The thee documents are seeking a judicial review of the Canadian government's approval in September of the LNG project to be located in the Port Edward area.
We outlined the prospects of the court challenge on the blog on Wednesday, when the first indications began to come in about the quest of two First Nation groups and the environmental organization Skeena Wild to pursue legal action on the LNG approval.
Yesterday, following a filing ceremony held outside of the courthouse in Vancouver, the three writs were filed, putting in motion the potential review of the Federal decision. The three groups, among them the hereditary chiefs of the Gitanyow and Gitwilgyoots cited lack of Federal consultation as to the heart of the legal challenge:
“Despite repeated requests, the federal government has failed to properly consult with our people,” .... “Justin Trudeau promised a new relationship with Indigenous communities. Instead, he added insult to injury by ignoring us, and giving the green light to a project that will destroy our way of life.” -- Chief Malii (Glen Williams), Chief Negotiatorforthe Gitanyow
“Once again, we are forced to ask courts to do what our politicians seem unable to do – to honor Canada’s obligations to its Indigenous communities, and to protect our environment from catastrophic harm,” -- Chief Yahaan (Donnie Wesley), of the Gitwilgyoots Tribe.
The third applicant to the court, was the environmental organization SkeenaWild with Executive Director Greg Knox, noting that their core concern is the impact on fish and fish habitat:
“The Agency gave the Environment Minister flawed information and conclusions about the project’s impacts on fish and fish habitat,” ...“We challenge the Agency’s conclusion that the project will have no significant impact on fish even though construction of the project could permanently destroy 35,000 square meters of crucial salmon habitat.”
In addition to the Court challenge, which came one month to the day from the Federal approval, an information statement was issued as the court filing was taking place.
The statement expanding on the path ahead for the opponents to the Lelu Island project, noting that in addition to the potential for a day in court, they will also be putting increased pressure on Petronas to reconsider its project. With plans to rally international opposition against the industrial development and continue with civil disobedience to disrupt the plans to build the facility over the top of Flora Bank.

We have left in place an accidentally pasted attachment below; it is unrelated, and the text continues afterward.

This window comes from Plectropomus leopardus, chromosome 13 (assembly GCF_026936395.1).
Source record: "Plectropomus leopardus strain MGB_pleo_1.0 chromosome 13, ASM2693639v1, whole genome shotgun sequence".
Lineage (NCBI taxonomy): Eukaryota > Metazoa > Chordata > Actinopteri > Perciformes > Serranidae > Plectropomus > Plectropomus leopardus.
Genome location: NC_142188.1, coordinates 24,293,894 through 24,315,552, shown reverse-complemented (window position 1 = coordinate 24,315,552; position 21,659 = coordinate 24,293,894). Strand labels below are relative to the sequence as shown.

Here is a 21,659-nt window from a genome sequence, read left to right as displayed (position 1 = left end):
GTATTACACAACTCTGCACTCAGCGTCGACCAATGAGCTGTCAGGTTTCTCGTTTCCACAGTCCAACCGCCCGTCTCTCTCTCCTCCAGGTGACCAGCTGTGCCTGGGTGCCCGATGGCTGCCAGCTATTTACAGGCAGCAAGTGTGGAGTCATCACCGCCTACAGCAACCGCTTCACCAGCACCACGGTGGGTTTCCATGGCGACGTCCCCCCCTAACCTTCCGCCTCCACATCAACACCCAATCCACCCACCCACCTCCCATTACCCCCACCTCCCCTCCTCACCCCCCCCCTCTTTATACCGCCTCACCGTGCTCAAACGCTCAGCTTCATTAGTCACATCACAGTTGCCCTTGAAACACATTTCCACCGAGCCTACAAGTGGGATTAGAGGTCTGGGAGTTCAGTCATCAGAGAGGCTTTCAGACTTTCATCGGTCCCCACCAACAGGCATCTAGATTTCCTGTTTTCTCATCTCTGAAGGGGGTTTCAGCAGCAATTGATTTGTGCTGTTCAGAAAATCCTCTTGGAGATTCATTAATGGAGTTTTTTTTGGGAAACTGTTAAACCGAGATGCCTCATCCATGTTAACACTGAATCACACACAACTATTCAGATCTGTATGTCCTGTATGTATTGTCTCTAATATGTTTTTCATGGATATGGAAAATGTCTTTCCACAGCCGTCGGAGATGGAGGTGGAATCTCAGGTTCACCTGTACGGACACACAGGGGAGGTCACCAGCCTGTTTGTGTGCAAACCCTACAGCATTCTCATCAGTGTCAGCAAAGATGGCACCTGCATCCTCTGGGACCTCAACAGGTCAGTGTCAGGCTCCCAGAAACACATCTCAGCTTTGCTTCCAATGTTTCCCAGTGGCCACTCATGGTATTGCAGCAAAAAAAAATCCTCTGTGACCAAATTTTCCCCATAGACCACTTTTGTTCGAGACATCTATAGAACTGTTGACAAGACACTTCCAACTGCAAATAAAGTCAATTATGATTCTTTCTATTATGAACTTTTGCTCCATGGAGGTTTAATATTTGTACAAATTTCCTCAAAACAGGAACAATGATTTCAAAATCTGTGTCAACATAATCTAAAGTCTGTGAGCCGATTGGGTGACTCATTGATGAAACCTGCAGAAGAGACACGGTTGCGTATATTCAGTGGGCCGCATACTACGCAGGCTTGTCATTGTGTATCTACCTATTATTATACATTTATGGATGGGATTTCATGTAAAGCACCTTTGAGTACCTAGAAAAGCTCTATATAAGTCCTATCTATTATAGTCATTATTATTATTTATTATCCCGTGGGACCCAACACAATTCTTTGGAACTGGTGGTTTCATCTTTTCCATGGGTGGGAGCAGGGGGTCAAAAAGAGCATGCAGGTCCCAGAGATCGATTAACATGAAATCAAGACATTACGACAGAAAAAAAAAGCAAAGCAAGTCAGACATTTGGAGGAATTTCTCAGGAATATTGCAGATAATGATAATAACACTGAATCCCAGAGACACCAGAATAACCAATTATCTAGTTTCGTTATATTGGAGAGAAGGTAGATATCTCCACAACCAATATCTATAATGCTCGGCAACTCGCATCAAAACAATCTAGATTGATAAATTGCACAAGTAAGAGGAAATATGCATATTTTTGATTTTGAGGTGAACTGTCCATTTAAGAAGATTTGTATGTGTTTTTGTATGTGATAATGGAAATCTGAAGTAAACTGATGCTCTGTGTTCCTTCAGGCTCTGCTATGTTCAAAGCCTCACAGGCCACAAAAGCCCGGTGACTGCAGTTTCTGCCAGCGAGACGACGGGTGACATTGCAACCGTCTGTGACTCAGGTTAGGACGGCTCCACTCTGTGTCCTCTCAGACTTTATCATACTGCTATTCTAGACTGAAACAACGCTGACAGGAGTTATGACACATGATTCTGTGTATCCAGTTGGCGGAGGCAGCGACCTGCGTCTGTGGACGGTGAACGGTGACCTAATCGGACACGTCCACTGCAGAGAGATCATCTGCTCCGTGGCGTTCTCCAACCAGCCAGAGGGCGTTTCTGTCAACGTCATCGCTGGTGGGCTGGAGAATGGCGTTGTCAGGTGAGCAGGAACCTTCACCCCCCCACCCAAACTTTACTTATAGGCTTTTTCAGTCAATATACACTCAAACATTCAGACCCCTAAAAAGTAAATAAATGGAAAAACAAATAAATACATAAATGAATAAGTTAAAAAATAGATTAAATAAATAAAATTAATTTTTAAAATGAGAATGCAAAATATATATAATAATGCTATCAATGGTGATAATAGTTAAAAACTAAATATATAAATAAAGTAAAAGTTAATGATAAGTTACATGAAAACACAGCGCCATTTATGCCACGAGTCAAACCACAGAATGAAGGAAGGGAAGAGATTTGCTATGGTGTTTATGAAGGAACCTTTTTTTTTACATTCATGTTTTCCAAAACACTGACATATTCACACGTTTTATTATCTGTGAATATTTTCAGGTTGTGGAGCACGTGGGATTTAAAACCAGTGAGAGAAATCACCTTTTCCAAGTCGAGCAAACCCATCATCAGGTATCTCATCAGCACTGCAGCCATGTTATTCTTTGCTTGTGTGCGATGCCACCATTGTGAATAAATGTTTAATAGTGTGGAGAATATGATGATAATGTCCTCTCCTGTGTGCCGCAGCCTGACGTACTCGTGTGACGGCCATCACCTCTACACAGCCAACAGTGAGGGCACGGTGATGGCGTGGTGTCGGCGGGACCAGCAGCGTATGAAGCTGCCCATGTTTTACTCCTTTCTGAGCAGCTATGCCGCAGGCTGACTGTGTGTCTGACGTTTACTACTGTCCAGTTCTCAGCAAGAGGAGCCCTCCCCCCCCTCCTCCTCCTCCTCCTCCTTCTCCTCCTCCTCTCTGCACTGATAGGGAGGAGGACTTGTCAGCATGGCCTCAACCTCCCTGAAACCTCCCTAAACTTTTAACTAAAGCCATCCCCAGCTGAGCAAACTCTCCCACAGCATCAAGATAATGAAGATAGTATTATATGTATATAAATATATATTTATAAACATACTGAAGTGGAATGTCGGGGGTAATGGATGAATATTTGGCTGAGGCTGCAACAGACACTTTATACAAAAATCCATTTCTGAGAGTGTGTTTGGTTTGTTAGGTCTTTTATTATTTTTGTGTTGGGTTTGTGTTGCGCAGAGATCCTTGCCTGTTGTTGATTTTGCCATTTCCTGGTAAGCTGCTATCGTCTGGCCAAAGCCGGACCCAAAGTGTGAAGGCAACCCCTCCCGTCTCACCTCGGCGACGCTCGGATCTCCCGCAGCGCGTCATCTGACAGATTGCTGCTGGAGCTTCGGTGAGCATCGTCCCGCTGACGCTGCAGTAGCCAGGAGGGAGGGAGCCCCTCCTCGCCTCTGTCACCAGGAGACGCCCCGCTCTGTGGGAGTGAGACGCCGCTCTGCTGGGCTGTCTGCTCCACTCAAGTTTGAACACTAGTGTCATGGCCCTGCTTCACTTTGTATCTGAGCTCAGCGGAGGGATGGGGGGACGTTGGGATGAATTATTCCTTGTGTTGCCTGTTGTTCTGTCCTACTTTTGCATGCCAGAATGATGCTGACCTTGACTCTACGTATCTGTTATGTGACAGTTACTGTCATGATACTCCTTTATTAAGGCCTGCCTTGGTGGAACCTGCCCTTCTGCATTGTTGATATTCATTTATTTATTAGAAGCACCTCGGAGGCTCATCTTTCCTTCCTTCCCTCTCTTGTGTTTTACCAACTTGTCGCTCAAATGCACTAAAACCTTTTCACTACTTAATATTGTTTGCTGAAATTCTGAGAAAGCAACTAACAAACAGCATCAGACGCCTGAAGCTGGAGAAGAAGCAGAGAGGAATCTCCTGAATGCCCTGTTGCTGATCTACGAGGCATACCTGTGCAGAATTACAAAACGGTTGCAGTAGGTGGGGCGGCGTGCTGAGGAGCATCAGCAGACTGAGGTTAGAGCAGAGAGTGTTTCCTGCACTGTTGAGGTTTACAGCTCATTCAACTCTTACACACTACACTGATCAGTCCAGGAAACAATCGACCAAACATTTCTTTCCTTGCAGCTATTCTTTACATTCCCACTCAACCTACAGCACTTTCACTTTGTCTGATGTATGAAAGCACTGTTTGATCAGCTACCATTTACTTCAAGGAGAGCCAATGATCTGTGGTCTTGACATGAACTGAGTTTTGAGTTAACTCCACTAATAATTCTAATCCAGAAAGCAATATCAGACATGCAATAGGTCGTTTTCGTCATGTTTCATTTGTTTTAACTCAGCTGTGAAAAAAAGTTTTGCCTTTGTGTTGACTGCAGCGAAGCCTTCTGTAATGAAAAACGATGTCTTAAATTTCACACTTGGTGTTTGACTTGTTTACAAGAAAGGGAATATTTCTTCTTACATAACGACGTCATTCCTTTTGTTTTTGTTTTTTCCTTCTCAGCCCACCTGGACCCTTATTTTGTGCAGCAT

The three groups were not alone in expressing their concerns over the Federal Decision of September, with the Union of British Columbia Indian Chiefs also declared its opposition to the project on Thursday, issuing a statement from Grand Chief Stewart Phillip.
"This is a dangerous and ill-‐conceived attack on our environment and our Indigenous rights,” ... “Our courts have ruled that Canadian energy companies cannot run roughshod over FirstNations. Well, foreign companies can’t either.”
Some background on the legal action can be found here.
No timeline was revealed on Thursday as to how long it will take for the Federal Court to consider whether they will entertain the legal challenge, or advise if they will conduct the judicial review of the Federal Government's decision.
Some notes on yesterday's developments can be found below:
Ottawa defends Pacific NorthWest LNG decision as court challenges filed
Environment Minister defends cabinet approval of B.C. LNG project
Feds defend Pacific Northwest LNG decision as court challenges filed
Federal government standing behind Pacific NorthWest approval ahead of legal challenges
Feds 'stand behind' LNG decision brace for First Nations legal challenge
Federal Government responds to First Nations, environmental group court action over approval of Pacific NorthWest LNG project
Litigation launched against Federal approval of PNW LNG
Court challenges filed against Pacific NorthWest LNG project by First Nations leaders and environmental group
First Nations to sue federal government over Pacific NorthWest LNG Project
You can find more background on the current developments and some of the history of the Pacific NorthWest LNG project from our archive page here.
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